Conventional Treatments of Anxiety Disorders: Benefits and Limitations

In this post I review the benefits and limitations of conventional treatments of anxiety disorders. Future posts in this series will discuss complementary and alternative approaches used to treat different anxiety disorders. 

Conventional treatments of anxiety

Cognitive-behavioral therapy (CBT), supportive psychotherapy, and psychopharmacology are widely used conventional treatments of anxiety. Double-blind studies have established the efficacy of prescription medications such as benzodiazepines and serotonin-selective reuptake inhibitors (SSRIs) in the short-term treatment of recurring panic attacks and generalized anxiety. Certain prescription drugs are effective treatments of social phobia, however there are no effective psychopharmacological treatments of specific phobias such as arachnophobia (i.e., ‘fear of spiders,), fear of flying or others. Behavioral therapies including graded exposure and flooding are beneficial in social anxiety and performance anxiety. The conventional treatment approaches of obsessive-compulsive disorder (OCD) and post-traumatic stress disorder (PTSD) rely on both psychotherapy and medications.

Limitations of conventional treatments

Conventional treatments of anxiety are often beneficial but also have significant limitations. A meta-analysis of high-quality studies concluded that the efficacy of conventional treatments varies widely depending on the core symptom being treated. Panic attacks tend to improve and remain improved in response to medications like lorazepam and clonazepam, but patients who use these medications or other benzodiazepines chronically to control panic symptoms are at significant risk of dependence and withdrawal. Most individuals with generalized anxiety initially have positive responses to conventional treatments but remain symptomatic over the long-term. Phobias, obsessions and compulsions, and symptoms of post-traumatic stress are often poorly responsive to conventional Western treatments. This is complicated by the fact that many patients who experience chronic anxiety are too impaired to seek treatment and frequently have other mental health problems such as depressed mood, sleep disturbances and substance abuse.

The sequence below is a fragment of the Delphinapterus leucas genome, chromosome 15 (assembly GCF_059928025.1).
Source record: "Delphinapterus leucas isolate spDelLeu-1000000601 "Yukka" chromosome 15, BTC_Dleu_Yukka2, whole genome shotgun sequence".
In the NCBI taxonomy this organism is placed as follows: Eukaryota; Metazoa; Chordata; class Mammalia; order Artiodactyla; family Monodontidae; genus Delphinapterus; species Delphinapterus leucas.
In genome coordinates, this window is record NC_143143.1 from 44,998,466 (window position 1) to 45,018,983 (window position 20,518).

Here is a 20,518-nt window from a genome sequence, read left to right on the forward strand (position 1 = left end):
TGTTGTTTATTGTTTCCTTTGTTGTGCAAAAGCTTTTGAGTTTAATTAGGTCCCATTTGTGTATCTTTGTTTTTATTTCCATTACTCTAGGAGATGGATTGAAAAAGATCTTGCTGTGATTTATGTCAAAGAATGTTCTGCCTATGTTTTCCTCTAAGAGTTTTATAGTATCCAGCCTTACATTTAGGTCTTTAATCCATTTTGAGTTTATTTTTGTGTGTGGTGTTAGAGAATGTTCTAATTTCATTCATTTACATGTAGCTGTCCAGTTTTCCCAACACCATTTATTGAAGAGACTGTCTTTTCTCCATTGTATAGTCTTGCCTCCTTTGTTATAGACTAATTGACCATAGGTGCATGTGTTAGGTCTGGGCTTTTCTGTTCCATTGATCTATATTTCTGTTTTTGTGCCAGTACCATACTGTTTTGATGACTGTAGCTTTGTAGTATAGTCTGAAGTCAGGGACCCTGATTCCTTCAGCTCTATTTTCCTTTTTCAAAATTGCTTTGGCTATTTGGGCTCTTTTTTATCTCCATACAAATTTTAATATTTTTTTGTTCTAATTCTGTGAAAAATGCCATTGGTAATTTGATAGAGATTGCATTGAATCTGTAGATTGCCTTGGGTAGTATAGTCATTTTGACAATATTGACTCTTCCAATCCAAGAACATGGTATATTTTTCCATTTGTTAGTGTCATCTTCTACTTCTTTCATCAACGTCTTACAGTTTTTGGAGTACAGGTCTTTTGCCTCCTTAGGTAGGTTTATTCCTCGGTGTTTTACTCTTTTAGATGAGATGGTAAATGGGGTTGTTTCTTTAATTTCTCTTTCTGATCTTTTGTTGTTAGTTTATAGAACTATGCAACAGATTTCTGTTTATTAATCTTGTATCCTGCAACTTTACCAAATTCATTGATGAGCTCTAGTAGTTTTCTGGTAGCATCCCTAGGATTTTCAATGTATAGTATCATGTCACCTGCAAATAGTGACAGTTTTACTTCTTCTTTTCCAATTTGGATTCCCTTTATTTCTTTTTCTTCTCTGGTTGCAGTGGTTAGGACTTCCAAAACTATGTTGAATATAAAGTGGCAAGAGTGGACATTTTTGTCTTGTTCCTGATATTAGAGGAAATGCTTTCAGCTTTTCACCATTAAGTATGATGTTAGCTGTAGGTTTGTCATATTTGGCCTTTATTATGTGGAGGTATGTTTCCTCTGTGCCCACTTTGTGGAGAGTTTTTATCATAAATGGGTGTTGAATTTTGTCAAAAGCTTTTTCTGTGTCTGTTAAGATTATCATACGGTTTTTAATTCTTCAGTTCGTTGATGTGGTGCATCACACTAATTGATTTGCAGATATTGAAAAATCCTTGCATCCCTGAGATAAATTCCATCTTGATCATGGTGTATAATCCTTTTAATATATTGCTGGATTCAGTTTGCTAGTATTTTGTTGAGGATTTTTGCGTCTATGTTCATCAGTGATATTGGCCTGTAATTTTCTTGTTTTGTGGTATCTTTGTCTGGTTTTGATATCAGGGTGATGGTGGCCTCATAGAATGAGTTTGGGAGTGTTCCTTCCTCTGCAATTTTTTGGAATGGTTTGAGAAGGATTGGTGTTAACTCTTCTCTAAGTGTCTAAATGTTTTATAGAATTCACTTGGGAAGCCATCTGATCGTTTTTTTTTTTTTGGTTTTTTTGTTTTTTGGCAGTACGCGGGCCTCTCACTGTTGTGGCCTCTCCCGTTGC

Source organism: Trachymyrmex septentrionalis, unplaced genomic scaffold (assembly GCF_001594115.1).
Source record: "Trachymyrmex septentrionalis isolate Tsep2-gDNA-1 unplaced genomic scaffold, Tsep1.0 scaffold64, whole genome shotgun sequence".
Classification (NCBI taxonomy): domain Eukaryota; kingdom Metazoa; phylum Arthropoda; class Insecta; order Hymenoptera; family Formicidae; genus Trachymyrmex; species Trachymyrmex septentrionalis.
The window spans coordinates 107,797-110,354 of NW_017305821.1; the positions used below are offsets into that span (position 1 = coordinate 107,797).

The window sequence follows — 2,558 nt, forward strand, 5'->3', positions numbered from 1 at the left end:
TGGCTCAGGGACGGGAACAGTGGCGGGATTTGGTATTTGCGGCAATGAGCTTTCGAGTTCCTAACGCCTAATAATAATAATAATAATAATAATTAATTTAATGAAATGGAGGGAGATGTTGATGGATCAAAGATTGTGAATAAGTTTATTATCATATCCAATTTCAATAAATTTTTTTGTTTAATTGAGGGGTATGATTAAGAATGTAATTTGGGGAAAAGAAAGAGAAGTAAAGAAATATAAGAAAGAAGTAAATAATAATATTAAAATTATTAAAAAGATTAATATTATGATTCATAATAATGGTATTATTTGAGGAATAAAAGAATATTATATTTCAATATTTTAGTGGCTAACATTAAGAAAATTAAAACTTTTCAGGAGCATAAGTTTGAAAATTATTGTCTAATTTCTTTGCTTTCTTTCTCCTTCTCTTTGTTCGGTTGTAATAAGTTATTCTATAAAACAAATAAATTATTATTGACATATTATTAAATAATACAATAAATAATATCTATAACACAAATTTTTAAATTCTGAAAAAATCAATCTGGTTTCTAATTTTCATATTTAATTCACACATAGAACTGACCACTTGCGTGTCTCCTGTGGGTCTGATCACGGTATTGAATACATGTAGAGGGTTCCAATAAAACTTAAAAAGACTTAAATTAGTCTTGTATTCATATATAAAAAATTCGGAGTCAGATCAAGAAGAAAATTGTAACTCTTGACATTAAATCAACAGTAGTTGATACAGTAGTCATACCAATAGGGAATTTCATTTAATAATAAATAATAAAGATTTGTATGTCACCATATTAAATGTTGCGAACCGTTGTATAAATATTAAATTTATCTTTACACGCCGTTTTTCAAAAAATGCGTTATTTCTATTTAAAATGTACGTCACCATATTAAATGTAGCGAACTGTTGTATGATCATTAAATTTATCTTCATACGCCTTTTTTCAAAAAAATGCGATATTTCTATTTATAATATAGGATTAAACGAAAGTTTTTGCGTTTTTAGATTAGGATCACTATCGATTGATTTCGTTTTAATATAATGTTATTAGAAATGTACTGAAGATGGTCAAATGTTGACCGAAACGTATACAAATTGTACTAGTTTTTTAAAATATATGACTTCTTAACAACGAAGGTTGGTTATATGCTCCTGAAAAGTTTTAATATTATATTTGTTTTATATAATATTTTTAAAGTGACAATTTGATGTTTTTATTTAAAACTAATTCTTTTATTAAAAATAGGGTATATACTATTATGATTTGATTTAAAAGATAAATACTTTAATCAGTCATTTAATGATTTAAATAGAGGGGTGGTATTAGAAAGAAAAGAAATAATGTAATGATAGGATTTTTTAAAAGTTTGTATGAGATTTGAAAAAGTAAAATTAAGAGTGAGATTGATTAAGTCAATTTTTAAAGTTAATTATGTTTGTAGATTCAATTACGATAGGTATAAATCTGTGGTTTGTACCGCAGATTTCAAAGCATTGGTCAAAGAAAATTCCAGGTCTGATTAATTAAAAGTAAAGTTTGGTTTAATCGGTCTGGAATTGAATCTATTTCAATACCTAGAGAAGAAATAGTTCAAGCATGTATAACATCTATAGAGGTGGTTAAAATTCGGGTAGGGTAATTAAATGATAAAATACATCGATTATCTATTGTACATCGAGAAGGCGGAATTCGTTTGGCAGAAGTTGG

Inter-individual differences and no standard care model

In general, anxiety is difficult to treat because of significant inter-individual differences in the type and severity of symptoms and incomplete understanding of medical, psychological, social and cultural factors that cause or exacerbate anxiety symptoms. Finally, standards of care for the acutely or chronically anxious patient are difficult to achieve because of differences in training, experience and skill of conventionally trained mental health professionals.

To learn more about complementary and alternative treatments of anxiety check out my e-book, “Anxiety: The Integrative Mental Health Solution.” 

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